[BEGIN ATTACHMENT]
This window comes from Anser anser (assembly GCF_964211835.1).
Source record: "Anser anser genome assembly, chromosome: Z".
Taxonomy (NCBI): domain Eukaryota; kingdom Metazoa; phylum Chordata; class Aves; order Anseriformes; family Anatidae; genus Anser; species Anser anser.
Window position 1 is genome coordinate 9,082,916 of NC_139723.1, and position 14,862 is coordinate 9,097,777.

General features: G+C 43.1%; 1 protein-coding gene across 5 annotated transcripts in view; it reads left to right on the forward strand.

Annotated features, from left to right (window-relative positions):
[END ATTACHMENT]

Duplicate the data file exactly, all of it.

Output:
This window comes from Anser anser (assembly GCF_964211835.1).
Source record: "Anser anser genome assembly, chromosome: Z".
Taxonomy (NCBI): domain Eukaryota; kingdom Metazoa; phylum Chordata; class Aves; order Anseriformes; family Anatidae; genus Anser; species Anser anser.
Window position 1 is genome coordinate 9,082,916 of NC_139723.1, and position 14,862 is coordinate 9,097,777.

General features: G+C 43.1%; 1 protein-coding gene across 5 annotated transcripts in view; it reads left to right on the forward strand.

Annotated features, from left to right (window-relative positions):